1. Ensuring commitment to dialogue between the (5+1) group and Iran.
  2. Seeking a comprehensive, fair, appropriate and long-term solution.
  3. Follow the principle of solution step by step and alternately.
  4. Creating a suitable atmosphere for dialogue and negotiation.
  5. Ensuring a comprehensive approach to address the symptoms and root causes of the crisis.

  The “Chinese comprehensive solution strategy towards the Iranian nuclear crisis”, is also based on China’s proposal for a comprehensive solution based on four points, the most prominent of which, represented in:

 It is necessary to activate political decisions with Iran, and not just rely solely on technical solutions, given that the (Iranian nuclear file has a political-security character).

  All international parties must meet and move with each other in the middle of the road to achieve the necessary flexibility, and this requires (accepting settlements from all international parties, including Iran).

 Follow the principle of “step-by-step and reciprocal solution”, which is the common item in all the internationally proposed Chinese proposals.

Thinking outside the box to find a comprehensive solution to the Iranian nuclear crisis, meaning: reaching solutions that may be (new, innovative, technical and technical), as steps in achieving negotiations with Iran.

   The most prominent of these innovative, new and unconventional Chinese solutions for the step of resolving the nuclear crisis with Tehran, is (China’s proposal for a solution that includes redesigning the core of the “Arak Heavy Water Facility” reactor, which will distance it from the nuclear problem by reducing its consumption and reducing the efficiency and degree of its work to the maximum extent), and here, we can note that the Iranian Arak nuclear facility is capable of producing plutonium, a dangerous substance that is usually used to make a nuclear bomb, that is, for military uses. The (Iranian Arak reactor) was a serious obstacle to the progress of negotiations with Iran, until China proposed an innovative solution outside the box, it is (the idea of ​​redesigning the Iranian reactor core so that it is unable to produce plutonium for military purposes).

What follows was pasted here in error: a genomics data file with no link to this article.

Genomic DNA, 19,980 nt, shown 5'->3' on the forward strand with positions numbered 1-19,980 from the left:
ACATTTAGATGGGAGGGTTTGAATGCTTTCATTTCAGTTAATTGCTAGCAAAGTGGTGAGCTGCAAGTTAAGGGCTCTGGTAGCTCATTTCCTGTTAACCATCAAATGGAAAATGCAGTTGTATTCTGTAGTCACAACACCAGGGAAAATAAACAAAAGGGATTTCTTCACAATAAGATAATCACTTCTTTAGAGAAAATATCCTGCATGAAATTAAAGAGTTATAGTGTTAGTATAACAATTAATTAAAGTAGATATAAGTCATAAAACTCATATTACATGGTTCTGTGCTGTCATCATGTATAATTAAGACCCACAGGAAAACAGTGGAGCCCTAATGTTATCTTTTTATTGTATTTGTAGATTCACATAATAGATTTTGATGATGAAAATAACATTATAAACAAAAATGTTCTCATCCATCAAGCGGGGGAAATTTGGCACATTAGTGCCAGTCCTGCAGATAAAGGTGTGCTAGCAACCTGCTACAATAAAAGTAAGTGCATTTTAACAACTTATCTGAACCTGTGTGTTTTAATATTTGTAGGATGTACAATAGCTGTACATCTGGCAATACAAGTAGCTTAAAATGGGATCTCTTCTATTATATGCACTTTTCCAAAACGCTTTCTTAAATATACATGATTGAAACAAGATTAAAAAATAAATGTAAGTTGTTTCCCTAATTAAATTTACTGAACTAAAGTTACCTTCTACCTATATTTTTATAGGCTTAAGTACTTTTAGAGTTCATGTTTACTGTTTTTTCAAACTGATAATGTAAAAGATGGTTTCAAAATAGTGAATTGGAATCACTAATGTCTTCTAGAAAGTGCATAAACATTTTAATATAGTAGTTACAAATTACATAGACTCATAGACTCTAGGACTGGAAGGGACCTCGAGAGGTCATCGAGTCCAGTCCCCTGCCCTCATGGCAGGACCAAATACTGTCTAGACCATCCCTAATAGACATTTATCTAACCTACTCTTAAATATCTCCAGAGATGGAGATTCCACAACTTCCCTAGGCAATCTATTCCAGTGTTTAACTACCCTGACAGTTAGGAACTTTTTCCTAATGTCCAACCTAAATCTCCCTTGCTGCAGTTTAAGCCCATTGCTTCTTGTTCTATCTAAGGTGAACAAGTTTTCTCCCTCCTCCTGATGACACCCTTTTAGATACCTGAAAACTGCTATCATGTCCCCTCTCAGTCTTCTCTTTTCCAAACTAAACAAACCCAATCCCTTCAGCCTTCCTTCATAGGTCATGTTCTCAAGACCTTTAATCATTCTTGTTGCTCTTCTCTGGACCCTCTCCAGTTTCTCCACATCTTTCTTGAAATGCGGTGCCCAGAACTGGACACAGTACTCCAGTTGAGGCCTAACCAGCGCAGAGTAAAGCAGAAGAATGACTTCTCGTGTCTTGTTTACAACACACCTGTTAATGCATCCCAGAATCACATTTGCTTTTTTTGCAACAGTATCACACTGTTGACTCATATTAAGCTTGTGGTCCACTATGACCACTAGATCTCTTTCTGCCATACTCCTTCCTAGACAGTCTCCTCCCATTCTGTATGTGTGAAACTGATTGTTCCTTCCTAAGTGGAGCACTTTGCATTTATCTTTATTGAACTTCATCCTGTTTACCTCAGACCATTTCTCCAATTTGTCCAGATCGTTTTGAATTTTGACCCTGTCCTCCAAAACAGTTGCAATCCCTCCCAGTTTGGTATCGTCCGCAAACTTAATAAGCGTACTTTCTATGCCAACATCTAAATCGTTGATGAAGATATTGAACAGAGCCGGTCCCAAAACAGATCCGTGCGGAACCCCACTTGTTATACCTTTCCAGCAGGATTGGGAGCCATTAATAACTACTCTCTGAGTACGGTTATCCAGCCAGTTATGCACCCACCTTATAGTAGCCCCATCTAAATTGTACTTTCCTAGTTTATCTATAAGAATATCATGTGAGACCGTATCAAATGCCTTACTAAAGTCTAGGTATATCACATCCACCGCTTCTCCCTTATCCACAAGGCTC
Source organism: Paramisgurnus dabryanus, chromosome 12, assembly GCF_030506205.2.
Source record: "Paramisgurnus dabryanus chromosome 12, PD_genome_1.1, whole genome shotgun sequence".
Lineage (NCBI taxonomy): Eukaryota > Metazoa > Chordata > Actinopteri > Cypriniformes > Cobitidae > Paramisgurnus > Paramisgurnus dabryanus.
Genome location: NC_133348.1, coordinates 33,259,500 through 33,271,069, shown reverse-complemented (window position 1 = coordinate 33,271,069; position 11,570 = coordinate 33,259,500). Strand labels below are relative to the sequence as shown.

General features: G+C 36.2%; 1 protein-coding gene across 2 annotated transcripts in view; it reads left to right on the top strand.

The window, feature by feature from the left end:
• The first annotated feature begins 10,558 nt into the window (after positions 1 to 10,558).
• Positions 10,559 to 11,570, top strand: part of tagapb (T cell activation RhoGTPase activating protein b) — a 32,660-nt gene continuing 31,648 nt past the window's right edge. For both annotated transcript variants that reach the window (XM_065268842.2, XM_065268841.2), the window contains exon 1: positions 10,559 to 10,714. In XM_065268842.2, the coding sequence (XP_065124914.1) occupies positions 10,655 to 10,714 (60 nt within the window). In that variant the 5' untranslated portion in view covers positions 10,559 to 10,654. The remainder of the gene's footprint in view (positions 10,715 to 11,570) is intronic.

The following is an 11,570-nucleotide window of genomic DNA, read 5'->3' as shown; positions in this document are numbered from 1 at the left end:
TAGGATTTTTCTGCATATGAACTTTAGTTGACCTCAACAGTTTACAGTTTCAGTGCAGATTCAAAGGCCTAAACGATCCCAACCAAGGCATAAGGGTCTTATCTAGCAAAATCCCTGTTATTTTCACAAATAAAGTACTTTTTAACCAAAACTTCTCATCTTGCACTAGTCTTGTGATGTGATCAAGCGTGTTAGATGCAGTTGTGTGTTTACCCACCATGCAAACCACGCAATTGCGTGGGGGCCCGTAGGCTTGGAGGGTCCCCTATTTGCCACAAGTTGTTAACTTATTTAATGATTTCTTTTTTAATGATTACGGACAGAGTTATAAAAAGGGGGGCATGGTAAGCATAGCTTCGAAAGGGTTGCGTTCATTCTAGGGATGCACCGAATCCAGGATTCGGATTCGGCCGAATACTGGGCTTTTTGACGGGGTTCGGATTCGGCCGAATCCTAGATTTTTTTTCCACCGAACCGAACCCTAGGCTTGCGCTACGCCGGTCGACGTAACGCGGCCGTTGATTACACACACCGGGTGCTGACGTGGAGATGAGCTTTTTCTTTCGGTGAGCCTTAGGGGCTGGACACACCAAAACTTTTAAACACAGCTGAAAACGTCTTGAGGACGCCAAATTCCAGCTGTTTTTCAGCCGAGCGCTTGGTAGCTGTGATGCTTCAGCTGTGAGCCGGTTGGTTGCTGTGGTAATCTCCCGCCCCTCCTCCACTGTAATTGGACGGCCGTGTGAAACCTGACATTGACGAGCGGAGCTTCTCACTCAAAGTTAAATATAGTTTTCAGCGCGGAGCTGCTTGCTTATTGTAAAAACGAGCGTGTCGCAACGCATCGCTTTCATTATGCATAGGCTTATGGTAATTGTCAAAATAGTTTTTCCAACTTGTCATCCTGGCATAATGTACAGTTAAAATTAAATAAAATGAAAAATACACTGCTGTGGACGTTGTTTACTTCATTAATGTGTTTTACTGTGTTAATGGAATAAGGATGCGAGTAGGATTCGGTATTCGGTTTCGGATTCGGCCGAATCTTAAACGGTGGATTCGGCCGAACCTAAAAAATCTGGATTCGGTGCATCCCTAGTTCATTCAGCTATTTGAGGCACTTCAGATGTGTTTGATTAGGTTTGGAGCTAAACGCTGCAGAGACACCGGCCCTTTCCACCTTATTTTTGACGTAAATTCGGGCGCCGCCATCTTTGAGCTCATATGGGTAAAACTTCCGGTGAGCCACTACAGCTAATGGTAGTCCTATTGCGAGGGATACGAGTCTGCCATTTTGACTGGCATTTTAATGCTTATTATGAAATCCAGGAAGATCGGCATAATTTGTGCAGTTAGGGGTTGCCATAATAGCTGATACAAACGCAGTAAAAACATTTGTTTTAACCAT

China adheres here, in accordance with the text of the previous nuclear agreement with Tehran in 2015, to establish (a mechanism that guarantees common responsibilities among all, especially the group of negotiating countries (5+1), which are the countries that participated in the negotiations with Iran for the purpose of reaching the nuclear agreement), especially at the invitation of China towards a step of the (international integration of Iran in the fields of peaceful nuclear cooperation, as well as providing technical and technical assistance to Iran for peaceful purposes). Hence, China will have a leading role in achieving the future negotiation plan with Iran.

   According to the official Chinese vision, (setting a condition for lifting the sanctions imposed by the United States, the European Union and the United Nations, in exchange for Iran imposing long-term restrictions on its nuclear program), that the West suspects is aimed at making an Iranian nuclear bomb in the long run, with China constantly launching a major diplomatic offensive to counter all the unilateral sanctions imposed on Iran by the United States and Europe.